by Dr. Ovidiu Hurduzeu
Distributism is firmly grounded in the Western intellectual and religious tradition. Its political economy is based on the moral principles of the Catholic social teaching; its inspiring terms derive their vigor from the practice of “local” and “decentralized” economies of yesterday and today – where “local ” and “decentralized” are defined in Western terms. The Distributist alternative proposes the restoration of an economy within the boundaries of an enlarged Aristotelian oikonomia, “producing, distributing and maintaining concrete use values for the household and community over the long run”(H. E. Daly). The main tenets of Distributism are widespread property, the just wages, the subordination of economic activity to human life as a whole (reunion of ethics, spirituality and economics), subsidiarity, the cooperative and fraternal spirit. Successful as these Distributist tenets are in challenging entrenched idiosyncrasies, they still struggle to establish a firm foundation for a truly “third way” beyond capitalism and socialism, individualism and collectivism. Distributism should capitalize better on its own potentialities by calling into question the root cause of today’s Problems. My contention is that the Distributist embrace of economic localism cannot be divorced from a sound theology of the particular; “the local” needs to be rooted in an ontological soil in order to be a unique reality. I also argue that Distributists’ concern for the dignity of the human person and for the welfare of the community should be expressed within the context of a Christian anthropology. If Distributists want to avoid the pitfalls of materialism, they need adequate theological support. More precisely, they need to speak a Trinitarian language. Distributism cannot abstract from a Christology and Pneumatology of both communal and personal religious experience. Continue reading
The newly-formed Romanian Distributist League “Ion Mihalache” marks a first victory for Distributism in Romania. It should come as no surprise that Distributism is being touted as the best vehicle for radical change in this post-communist country.
In the post-World I period, Distributism found concrete success in Central and Eastern Europe. When the peasant parties came to power, they embarked on the implementation of a radical, distributist-oriented program which drew high praise from G.K. Chesterton. In his “Introduction” to Helen Douglas-Irvine’s book, The Making of Rural Europe (1923), G.K. Chesterton writes:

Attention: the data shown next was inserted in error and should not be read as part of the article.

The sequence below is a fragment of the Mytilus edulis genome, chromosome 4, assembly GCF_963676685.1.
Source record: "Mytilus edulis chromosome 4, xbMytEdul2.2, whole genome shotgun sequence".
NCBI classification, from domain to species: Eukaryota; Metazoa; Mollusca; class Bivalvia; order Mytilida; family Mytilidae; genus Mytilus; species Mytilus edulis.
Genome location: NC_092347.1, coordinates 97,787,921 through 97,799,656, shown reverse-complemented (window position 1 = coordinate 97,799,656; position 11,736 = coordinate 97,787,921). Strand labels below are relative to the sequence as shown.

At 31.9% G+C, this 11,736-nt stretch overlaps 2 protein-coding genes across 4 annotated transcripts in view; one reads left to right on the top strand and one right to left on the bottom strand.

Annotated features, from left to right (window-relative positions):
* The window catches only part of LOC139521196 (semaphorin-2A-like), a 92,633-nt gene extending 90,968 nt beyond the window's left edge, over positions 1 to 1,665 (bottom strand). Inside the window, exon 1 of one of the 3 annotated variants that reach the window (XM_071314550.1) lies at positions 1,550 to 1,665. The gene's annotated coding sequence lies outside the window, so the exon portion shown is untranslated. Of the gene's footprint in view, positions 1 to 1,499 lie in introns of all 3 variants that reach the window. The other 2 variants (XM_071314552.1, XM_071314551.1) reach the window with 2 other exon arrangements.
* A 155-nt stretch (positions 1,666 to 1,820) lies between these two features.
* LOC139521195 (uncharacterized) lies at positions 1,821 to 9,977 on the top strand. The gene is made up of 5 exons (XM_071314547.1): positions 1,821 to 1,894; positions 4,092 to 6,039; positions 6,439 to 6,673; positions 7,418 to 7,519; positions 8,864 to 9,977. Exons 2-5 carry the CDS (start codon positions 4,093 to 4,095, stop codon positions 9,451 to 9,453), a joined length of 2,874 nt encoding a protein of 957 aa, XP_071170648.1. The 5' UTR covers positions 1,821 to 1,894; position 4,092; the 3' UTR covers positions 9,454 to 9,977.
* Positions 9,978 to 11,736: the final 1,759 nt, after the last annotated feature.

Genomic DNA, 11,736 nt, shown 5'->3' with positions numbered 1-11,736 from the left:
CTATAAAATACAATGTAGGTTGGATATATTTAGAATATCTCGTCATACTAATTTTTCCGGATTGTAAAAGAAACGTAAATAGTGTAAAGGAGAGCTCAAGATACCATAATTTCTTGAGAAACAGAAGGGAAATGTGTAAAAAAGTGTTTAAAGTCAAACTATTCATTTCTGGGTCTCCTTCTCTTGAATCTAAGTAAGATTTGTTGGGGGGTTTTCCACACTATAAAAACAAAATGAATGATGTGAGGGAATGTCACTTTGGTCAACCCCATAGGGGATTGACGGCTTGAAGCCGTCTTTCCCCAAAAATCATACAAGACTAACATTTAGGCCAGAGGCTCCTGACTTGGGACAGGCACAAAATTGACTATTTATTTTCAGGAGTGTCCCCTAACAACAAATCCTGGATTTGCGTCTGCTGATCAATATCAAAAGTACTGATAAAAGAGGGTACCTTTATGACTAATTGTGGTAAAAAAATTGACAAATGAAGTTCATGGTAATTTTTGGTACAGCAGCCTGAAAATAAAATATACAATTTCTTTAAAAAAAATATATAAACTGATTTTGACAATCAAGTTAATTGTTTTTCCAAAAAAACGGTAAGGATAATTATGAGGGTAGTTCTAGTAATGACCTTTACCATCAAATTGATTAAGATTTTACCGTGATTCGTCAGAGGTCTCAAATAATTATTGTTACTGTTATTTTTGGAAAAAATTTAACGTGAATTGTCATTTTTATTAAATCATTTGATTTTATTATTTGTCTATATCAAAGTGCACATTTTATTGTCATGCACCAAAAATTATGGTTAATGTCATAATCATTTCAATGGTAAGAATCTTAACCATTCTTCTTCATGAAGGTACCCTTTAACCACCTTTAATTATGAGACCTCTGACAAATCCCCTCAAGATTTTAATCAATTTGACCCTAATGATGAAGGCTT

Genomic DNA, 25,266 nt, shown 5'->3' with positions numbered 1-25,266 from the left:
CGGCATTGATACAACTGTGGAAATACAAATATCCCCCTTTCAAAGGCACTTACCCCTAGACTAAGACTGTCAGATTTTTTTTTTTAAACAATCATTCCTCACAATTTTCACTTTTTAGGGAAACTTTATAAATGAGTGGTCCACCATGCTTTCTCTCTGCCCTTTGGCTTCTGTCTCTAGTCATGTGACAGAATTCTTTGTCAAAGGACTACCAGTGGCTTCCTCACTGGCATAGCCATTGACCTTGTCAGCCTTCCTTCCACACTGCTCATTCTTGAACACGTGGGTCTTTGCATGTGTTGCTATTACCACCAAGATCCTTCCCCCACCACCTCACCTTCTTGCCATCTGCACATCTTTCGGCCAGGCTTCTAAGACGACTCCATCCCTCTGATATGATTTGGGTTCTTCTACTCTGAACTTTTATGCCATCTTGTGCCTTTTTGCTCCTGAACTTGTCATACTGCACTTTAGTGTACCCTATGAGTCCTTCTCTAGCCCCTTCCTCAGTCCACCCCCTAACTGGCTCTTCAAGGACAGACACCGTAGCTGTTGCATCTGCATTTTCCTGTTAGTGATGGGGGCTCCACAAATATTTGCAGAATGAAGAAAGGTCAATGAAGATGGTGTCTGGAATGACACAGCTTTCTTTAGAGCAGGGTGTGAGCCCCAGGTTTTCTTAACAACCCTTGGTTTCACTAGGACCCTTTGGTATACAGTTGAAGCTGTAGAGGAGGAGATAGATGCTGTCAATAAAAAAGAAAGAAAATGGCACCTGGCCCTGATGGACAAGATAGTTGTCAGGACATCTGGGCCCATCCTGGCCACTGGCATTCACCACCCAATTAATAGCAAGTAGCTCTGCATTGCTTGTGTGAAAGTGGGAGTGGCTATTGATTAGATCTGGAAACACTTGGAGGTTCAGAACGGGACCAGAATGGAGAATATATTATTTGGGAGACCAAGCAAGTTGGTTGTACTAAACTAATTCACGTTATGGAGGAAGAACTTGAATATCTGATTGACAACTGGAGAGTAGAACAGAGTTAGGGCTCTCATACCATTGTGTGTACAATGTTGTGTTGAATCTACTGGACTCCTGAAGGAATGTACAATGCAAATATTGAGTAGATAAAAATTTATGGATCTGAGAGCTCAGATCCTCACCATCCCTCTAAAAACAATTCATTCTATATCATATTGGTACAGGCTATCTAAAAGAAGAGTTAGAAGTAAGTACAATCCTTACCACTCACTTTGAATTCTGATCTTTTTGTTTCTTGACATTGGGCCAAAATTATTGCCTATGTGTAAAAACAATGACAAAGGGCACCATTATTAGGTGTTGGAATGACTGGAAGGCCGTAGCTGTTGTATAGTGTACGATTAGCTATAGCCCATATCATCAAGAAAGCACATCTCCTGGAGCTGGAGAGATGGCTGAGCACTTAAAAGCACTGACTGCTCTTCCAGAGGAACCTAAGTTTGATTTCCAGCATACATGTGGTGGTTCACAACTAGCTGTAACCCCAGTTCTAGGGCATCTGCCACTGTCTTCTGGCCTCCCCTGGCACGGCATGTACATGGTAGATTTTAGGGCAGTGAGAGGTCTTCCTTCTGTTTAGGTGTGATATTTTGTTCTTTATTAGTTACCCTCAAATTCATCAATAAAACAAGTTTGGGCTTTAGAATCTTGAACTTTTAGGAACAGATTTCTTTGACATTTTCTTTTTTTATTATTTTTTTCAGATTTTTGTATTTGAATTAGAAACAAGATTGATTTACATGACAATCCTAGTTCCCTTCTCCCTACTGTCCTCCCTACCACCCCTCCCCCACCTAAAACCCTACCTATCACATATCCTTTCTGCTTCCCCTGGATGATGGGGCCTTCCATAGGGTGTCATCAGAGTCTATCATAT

“[Throughout Eastern Europe and the Balkans] in a sort of awful silence the peasantries have fought one vast and voiceless pitched battle with Bolshevism and its twin brother, which is Big Business, and the peasantries have won… It is a huge historical hinge and turning point, like the conversion of Constantine or the French Revolution… What has happened in Europe since the war was a vast victory for the peasant, and therefore a vast defeat for the communists and the capitalists.”
After the World War, Eastern European countries, except Hungary, adopted democratic institutions and enfranchised the peasant both politically (by the universal vote) and economically (by the land reform). “Peasant parties,” writes George D. Jackson, Jr., “having been suddenly thrust to the pinnacle of power by the new electoral laws professed their devotion to democracy, anti-Bolshevism, and significant social and economic reforms.” It was a period of hope and enthusiasm. The “vast victory for the peasant” came at a time when new national states in Eastern Europe were created. After 1918, Romania also rejoiced national statehood as she came to include all provinces with an ethnic Romanian majority. Peasants had no accumulated grievances against their governments and stayed immune to the Bolshevik internationalist propaganda (In Romania, for instance, the National Peasant Party vehemently rejected a Comintern-inspired “single great union of workers’ and peasants’ republic in the Balkans”).